Simulator

A crisis is a situation that, if not handled immediately and correctly, has the potential to be fatal for those involved or fatal for people in their care. Crisis management training utilizing computer driven simulators has been employed for many years in the space program, aviation and the nuclear power industry. Anesthesiologists were instrumental in bringing simulation to the medical community through the development of anesthesia simulators for training anesthesia residents. These patient simulators are now being used all across the country to train medical personnel for both routine and crisis situations. The anesthesia simulator provides replication of most of the important aspects of the clinical environment and is used for patient management raining in routine and crisis management situations.

The Department was an early adopter of this technology when we acquired our full-scale patient simulator in 1995. The simulator provides all pertinent body functions, including breathing, peripheral pulses, heart sounds and lung sounds. An automated drug recognition system provides for computer modeling of the pharmacokinetics and pharmacodynamics of more than 70 drugs. Many different types of patients can be and each encounter may be modified for severity, duration, difficulty and patient response to treatment.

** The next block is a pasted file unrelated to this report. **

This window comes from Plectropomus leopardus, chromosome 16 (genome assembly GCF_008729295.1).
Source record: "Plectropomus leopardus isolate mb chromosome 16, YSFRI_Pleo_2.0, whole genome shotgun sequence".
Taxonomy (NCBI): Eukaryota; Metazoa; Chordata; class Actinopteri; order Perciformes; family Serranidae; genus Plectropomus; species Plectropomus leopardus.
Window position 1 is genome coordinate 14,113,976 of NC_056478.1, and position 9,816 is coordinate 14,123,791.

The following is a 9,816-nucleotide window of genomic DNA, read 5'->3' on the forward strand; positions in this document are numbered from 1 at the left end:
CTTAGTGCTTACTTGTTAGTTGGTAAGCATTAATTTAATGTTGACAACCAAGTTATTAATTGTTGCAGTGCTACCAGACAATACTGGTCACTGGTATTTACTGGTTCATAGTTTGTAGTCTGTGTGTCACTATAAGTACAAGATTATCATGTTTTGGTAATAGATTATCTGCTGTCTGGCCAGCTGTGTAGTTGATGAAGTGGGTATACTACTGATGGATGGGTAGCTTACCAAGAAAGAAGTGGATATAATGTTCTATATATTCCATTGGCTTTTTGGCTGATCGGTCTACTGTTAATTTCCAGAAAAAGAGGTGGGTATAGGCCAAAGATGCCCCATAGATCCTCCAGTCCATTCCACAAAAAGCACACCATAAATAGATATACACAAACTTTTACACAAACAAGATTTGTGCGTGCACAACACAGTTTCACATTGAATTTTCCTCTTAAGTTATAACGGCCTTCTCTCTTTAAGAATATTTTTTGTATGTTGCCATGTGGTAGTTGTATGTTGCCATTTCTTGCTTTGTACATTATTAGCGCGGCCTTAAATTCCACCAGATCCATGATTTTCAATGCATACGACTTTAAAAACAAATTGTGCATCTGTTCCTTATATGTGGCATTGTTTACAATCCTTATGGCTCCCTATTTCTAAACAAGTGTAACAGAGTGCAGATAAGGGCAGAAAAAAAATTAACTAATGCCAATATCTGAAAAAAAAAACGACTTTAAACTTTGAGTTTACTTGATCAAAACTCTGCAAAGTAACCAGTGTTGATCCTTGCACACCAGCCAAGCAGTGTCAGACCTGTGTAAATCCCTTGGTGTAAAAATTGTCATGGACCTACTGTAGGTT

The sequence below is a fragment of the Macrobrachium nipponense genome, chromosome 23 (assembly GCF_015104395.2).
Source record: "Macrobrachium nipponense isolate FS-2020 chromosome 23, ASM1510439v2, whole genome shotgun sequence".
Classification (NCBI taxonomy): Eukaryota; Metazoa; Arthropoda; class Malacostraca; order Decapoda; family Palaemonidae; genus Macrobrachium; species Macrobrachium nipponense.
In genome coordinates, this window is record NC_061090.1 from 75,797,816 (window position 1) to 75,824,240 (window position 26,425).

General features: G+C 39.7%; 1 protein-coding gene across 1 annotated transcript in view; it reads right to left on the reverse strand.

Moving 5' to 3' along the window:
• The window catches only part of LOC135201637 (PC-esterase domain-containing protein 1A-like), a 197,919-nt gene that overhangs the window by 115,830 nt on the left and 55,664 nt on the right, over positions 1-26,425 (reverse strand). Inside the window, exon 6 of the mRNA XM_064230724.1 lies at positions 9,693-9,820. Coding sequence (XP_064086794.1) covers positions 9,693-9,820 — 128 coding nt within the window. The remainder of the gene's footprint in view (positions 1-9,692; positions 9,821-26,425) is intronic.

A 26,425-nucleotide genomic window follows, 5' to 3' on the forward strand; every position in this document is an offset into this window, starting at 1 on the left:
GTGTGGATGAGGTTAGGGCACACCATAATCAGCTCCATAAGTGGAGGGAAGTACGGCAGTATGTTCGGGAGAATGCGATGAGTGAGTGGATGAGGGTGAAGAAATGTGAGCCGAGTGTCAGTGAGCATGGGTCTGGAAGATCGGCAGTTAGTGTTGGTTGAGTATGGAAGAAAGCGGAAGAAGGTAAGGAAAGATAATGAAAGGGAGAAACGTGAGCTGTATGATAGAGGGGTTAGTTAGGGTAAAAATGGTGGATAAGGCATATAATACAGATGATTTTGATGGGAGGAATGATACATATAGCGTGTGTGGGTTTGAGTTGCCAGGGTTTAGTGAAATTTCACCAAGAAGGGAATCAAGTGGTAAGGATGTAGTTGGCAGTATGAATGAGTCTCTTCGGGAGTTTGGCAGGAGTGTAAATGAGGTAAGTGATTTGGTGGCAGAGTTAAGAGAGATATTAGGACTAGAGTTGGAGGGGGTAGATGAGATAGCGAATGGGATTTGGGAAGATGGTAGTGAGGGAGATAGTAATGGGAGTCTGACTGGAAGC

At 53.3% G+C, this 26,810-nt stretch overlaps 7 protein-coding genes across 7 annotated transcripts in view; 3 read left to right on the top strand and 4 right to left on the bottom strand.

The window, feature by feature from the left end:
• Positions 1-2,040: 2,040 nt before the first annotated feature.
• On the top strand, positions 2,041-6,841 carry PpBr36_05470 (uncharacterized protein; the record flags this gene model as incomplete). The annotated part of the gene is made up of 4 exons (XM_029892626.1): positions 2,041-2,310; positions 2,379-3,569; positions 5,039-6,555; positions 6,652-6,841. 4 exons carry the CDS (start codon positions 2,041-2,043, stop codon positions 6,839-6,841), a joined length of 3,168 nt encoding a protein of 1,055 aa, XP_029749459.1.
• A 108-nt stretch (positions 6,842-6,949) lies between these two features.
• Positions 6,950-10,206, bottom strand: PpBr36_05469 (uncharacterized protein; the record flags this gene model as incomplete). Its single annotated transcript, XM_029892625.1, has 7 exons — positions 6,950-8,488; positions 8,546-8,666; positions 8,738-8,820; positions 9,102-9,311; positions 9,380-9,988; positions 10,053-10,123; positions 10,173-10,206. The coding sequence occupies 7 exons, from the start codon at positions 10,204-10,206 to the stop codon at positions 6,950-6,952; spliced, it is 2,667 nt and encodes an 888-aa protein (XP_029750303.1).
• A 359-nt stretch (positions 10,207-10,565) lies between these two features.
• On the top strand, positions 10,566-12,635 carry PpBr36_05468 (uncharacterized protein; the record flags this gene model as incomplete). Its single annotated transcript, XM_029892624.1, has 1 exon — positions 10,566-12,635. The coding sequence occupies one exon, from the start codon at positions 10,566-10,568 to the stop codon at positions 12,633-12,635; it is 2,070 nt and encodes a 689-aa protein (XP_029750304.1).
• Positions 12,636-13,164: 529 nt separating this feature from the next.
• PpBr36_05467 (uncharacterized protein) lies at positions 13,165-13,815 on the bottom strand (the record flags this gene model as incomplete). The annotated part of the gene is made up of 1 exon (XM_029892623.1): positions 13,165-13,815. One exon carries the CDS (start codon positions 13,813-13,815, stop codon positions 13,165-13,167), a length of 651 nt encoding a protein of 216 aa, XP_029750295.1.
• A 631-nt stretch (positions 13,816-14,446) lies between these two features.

The simulator curriculum of the Department is distinct for the CA1-2 and CA3 years. Early in the CA1 year, the realistic anesthesia simulator is introduced along with a review of the importance of simulation training. The realistic simulator is used to teach the CA1 residents anesthesia machine setup, monitor operations and basic patient management techniques. Each resident completes an entire induction on the anesthesia simulator prior to inducing an actual patient.

CA1-2 residents continue to have regularly scheduled simulator sessions that are usually an unknown format . The complexity of cases presented progresses as required by the resident level of training. The exposure to simulation training in the CA1 and CA2 years will make the residents aware of the importance of simulation training. During the CA3 year, residents will be required to design a simulator session, with staff assistance, for presentation to CA2 residents.

The Department recognizes anesthesia simulators allow residents to experience both common and uncommon anesthetic events in a safe, non-threatening environment. The current curriculum has received excellent reviews from our residents and is constantly being updated and refined. More information concerning simulation in our Department is available by contacting Stephen Tarver, MD, Director of simulation education, at (913) 588-6670.


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